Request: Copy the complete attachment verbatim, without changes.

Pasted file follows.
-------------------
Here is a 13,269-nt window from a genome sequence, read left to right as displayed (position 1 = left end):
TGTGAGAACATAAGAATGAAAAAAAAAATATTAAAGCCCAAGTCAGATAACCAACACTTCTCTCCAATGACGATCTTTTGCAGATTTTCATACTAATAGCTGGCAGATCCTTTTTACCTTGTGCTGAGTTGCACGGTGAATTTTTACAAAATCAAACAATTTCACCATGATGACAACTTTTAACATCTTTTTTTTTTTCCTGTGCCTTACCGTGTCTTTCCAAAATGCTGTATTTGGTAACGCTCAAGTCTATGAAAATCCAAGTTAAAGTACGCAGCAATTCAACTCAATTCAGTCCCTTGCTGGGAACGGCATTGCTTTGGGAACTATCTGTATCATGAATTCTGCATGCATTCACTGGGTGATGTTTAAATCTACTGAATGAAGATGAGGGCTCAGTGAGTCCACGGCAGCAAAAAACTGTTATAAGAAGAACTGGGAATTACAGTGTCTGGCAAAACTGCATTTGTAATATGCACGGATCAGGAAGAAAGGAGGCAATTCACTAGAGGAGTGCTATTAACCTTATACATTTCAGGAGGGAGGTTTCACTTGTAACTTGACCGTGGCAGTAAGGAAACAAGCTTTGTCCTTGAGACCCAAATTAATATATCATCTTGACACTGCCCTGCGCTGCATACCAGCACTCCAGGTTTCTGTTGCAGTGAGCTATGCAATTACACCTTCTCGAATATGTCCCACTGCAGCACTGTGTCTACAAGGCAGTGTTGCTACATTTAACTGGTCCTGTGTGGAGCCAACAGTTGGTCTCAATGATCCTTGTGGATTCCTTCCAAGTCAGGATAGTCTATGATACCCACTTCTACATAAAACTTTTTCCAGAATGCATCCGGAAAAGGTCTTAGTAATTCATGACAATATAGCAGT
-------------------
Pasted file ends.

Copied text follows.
Here is a 13,269-nt window from a genome sequence, read left to right as displayed (position 1 = left end):
TGTGAGAACATAAGAATGAAAAAAAAAATATTAAAGCCCAAGTCAGATAACCAACACTTCTCTCCAATGACGATCTTTTGCAGATTTTCATACTAATAGCTGGCAGATCCTTTTTACCTTGTGCTGAGTTGCACGGTGAATTTTTACAAAATCAAACAATTTCACCATGATGACAACTTTTAACATCTTTTTTTTTTTCCTGTGCCTTACCGTGTCTTTCCAAAATGCTGTATTTGGTAACGCTCAAGTCTATGAAAATCCAAGTTAAAGTACGCAGCAATTCAACTCAATTCAGTCCCTTGCTGGGAACGGCATTGCTTTGGGAACTATCTGTATCATGAATTCTGCATGCATTCACTGGGTGATGTTTAAATCTACTGAATGAAGATGAGGGCTCAGTGAGTCCACGGCAGCAAAAAACTGTTATAAGAAGAACTGGGAATTACAGTGTCTGGCAAAACTGCATTTGTAATATGCACGGATCAGGAAGAAAGGAGGCAATTCACTAGAGGAGTGCTATTAACCTTATACATTTCAGGAGGGAGGTTTCACTTGTAACTTGACCGTGGCAGTAAGGAAACAAGCTTTGTCCTTGAGACCCAAATTAATATATCATCTTGACACTGCCCTGCGCTGCATACCAGCACTCCAGGTTTCTGTTGCAGTGAGCTATGCAATTACACCTTCTCGAATATGTCCCACTGCAGCACTGTGTCTACAAGGCAGTGTTGCTACATTTAACTGGTCCTGTGTGGAGCCAACAGTTGGTCTCAATGATCCTTGTGGATTCCTTCCAAGTCAGGATAGTCTATGATACCCACTTCTACATAAAACTTTTTCCAGAATGCATCCGGAAAAGGTCTTAGTAATTCATGACAATATAGCAGT